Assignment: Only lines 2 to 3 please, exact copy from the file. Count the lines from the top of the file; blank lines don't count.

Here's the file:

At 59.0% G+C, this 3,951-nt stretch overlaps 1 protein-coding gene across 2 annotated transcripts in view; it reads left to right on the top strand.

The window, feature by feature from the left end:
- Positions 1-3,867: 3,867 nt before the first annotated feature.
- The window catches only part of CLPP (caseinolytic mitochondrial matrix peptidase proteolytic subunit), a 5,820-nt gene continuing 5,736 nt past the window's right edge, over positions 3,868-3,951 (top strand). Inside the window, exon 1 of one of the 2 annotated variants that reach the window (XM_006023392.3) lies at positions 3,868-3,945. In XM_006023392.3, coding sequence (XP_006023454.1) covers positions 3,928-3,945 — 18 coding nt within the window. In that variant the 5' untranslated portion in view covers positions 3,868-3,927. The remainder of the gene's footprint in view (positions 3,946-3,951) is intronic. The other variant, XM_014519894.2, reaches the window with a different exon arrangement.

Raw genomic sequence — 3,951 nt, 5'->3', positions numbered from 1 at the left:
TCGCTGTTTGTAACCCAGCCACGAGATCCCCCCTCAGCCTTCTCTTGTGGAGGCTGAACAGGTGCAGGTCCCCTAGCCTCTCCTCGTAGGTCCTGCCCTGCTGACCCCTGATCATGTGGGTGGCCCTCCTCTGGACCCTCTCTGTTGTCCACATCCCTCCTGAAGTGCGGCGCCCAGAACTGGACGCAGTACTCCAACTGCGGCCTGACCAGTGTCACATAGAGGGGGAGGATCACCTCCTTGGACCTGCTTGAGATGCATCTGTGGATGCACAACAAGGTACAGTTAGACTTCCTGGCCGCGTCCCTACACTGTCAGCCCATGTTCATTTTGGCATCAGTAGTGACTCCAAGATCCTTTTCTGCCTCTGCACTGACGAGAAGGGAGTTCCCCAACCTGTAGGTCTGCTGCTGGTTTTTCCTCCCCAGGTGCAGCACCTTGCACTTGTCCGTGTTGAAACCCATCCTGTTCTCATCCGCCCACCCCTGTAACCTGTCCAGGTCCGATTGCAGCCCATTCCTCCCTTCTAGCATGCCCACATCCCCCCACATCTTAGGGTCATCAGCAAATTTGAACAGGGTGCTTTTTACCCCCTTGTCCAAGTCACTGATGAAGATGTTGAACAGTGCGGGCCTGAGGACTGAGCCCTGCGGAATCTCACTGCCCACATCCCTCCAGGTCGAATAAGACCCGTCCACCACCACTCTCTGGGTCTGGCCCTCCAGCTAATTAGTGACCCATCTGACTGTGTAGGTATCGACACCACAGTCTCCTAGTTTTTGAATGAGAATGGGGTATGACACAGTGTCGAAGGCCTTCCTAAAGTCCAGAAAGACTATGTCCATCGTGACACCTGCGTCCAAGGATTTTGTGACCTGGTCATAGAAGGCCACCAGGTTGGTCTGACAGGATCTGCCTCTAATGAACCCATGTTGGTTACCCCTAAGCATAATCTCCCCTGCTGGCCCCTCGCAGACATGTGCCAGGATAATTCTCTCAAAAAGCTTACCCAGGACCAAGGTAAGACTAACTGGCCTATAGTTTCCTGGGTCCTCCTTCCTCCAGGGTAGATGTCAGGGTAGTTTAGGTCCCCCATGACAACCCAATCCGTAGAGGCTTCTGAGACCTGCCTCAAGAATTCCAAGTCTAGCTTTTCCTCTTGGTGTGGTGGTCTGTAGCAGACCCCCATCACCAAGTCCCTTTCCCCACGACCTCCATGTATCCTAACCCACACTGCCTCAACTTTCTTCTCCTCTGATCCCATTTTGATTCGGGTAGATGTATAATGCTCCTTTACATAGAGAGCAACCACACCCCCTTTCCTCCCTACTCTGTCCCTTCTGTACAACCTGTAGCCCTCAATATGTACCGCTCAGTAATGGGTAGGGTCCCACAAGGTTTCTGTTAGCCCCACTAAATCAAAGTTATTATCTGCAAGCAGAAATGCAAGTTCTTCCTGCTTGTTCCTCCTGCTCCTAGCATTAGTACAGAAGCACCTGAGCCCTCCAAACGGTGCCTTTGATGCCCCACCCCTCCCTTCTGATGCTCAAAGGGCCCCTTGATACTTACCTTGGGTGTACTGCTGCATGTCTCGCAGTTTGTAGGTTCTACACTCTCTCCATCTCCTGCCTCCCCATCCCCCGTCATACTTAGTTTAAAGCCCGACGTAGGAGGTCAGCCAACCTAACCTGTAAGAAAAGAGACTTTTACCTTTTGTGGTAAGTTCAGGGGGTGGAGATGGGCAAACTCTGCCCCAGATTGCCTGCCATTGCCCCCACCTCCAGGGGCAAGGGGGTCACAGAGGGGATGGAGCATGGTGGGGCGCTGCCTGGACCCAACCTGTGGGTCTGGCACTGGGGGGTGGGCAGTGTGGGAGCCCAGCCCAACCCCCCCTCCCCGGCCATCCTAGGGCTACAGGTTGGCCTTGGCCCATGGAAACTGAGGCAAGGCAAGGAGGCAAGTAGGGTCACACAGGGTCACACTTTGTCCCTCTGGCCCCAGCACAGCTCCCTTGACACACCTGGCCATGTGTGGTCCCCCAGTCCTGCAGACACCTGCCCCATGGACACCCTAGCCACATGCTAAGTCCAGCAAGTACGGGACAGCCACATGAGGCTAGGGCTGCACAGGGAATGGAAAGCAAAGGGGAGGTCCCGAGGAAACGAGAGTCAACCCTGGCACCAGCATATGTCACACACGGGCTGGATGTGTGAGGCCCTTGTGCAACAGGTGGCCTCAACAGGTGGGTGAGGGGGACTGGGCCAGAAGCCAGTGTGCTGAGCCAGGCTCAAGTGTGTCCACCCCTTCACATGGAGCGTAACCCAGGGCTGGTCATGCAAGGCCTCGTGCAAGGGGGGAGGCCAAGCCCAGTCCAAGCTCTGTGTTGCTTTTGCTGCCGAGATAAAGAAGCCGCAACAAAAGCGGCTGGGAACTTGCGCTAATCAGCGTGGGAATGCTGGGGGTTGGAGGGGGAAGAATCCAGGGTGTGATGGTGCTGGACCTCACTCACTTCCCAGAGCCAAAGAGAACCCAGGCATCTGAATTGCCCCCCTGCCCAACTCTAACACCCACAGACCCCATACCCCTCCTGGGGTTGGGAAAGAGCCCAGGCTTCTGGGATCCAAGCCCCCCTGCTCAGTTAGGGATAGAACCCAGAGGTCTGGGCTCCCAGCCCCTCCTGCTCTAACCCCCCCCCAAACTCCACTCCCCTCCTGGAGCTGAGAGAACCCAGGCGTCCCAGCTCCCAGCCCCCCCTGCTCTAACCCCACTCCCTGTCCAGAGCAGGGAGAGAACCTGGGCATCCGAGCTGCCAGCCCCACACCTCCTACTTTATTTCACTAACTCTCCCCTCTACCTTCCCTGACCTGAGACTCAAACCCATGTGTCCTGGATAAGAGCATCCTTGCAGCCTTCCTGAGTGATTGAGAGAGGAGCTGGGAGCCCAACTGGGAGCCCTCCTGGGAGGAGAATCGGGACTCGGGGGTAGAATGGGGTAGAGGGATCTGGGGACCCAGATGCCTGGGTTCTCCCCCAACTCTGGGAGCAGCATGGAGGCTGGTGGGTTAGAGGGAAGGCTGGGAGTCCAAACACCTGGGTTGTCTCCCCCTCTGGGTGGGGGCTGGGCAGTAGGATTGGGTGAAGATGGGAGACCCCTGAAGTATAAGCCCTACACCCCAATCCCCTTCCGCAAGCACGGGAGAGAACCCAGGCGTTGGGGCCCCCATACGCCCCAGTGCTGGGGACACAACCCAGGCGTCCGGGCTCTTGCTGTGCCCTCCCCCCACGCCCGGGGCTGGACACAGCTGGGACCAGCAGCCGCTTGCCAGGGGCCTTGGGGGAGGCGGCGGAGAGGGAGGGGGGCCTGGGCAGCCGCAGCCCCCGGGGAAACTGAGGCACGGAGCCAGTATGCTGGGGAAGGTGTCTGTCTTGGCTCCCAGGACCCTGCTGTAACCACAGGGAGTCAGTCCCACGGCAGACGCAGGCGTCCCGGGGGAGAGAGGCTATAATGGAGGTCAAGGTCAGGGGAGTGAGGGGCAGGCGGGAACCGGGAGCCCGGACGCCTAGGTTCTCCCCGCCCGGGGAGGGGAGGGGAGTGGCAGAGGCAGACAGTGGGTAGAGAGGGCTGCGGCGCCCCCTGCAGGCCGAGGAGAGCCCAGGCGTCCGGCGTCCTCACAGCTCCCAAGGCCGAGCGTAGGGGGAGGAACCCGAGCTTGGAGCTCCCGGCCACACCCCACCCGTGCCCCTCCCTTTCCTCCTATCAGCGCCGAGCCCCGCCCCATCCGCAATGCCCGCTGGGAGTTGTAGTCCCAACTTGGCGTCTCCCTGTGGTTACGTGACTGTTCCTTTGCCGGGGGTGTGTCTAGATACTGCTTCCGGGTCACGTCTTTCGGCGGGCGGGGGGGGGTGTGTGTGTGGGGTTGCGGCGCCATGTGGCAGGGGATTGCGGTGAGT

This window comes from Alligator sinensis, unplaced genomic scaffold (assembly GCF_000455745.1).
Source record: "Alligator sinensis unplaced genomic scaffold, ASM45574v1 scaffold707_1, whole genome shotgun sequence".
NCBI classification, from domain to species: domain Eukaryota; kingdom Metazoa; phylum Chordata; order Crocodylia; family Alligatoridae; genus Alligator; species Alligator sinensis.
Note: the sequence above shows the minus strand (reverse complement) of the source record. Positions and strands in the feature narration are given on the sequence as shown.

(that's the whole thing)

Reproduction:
The window, feature by feature from the left end:
- Positions 1-3,867: 3,867 nt before the first annotated feature.